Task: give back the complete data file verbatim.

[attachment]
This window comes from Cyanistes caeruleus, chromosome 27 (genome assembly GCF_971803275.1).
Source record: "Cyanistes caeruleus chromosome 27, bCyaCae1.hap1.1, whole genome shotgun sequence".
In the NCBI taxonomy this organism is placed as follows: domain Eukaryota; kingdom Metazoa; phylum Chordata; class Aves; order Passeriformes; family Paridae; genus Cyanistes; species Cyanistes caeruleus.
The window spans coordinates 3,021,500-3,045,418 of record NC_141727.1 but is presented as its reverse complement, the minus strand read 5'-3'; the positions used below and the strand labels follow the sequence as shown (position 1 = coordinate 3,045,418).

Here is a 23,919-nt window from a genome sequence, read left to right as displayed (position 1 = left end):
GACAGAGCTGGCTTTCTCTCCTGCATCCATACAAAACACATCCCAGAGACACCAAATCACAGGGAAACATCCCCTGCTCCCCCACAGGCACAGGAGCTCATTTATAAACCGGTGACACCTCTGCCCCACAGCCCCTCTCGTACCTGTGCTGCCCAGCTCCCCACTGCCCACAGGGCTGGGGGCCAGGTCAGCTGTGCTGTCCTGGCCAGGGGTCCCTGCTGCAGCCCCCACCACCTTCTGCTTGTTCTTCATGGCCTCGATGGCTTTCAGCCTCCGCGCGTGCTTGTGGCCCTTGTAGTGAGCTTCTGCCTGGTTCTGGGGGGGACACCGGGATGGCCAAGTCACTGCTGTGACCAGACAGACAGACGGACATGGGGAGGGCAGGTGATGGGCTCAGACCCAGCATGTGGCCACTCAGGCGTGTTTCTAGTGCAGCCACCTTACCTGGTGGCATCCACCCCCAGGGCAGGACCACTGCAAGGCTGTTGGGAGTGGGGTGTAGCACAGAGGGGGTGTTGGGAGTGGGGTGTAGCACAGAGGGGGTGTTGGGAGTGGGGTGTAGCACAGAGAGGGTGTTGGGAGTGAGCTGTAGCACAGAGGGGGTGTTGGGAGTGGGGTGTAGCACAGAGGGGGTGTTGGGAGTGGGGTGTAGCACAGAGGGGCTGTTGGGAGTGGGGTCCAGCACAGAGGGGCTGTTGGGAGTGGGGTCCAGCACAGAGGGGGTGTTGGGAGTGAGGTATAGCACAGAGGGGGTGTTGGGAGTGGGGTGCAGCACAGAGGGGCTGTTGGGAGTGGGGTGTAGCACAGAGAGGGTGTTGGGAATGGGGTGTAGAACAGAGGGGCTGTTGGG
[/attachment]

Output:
This window comes from Cyanistes caeruleus, chromosome 27 (genome assembly GCF_971803275.1).
Source record: "Cyanistes caeruleus chromosome 27, bCyaCae1.hap1.1, whole genome shotgun sequence".
In the NCBI taxonomy this organism is placed as follows: domain Eukaryota; kingdom Metazoa; phylum Chordata; class Aves; order Passeriformes; family Paridae; genus Cyanistes; species Cyanistes caeruleus.
The window spans coordinates 3,021,500-3,045,418 of record NC_141727.1 but is presented as its reverse complement, the minus strand read 5'-3'; the positions used below and the strand labels follow the sequence as shown (position 1 = coordinate 3,045,418).

Here is a 23,919-nt window from a genome sequence, read left to right as displayed (position 1 = left end):
GACAGAGCTGGCTTTCTCTCCTGCATCCATACAAAACACATCCCAGAGACACCAAATCACAGGGAAACATCCCCTGCTCCCCCACAGGCACAGGAGCTCATTTATAAACCGGTGACACCTCTGCCCCACAGCCCCTCTCGTACCTGTGCTGCCCAGCTCCCCACTGCCCACAGGGCTGGGGGCCAGGTCAGCTGTGCTGTCCTGGCCAGGGGTCCCTGCTGCAGCCCCCACCACCTTCTGCTTGTTCTTCATGGCCTCGATGGCTTTCAGCCTCCGCGCGTGCTTGTGGCCCTTGTAGTGAGCTTCTGCCTGGTTCTGGGGGGGACACCGGGATGGCCAAGTCACTGCTGTGACCAGACAGACAGACGGACATGGGGAGGGCAGGTGATGGGCTCAGACCCAGCATGTGGCCACTCAGGCGTGTTTCTAGTGCAGCCACCTTACCTGGTGGCATCCACCCCCAGGGCAGGACCACTGCAAGGCTGTTGGGAGTGGGGTGTAGCACAGAGGGGGTGTTGGGAGTGGGGTGTAGCACAGAGGGGGTGTTGGGAGTGGGGTGTAGCACAGAGAGGGTGTTGGGAGTGAGCTGTAGCACAGAGGGGGTGTTGGGAGTGGGGTGTAGCACAGAGGGGGTGTTGGGAGTGGGGTGTAGCACAGAGGGGCTGTTGGGAGTGGGGTCCAGCACAGAGGGGCTGTTGGGAGTGGGGTCCAGCACAGAGGGGGTGTTGGGAGTGAGGTATAGCACAGAGGGGGTGTTGGGAGTGGGGTGCAGCACAGAGGGGCTGTTGGGAGTGGGGTGTAGCACAGAGAGGGTGTTGGGAATGGGGTGTAGAACAGAGGGGCTGTTGGG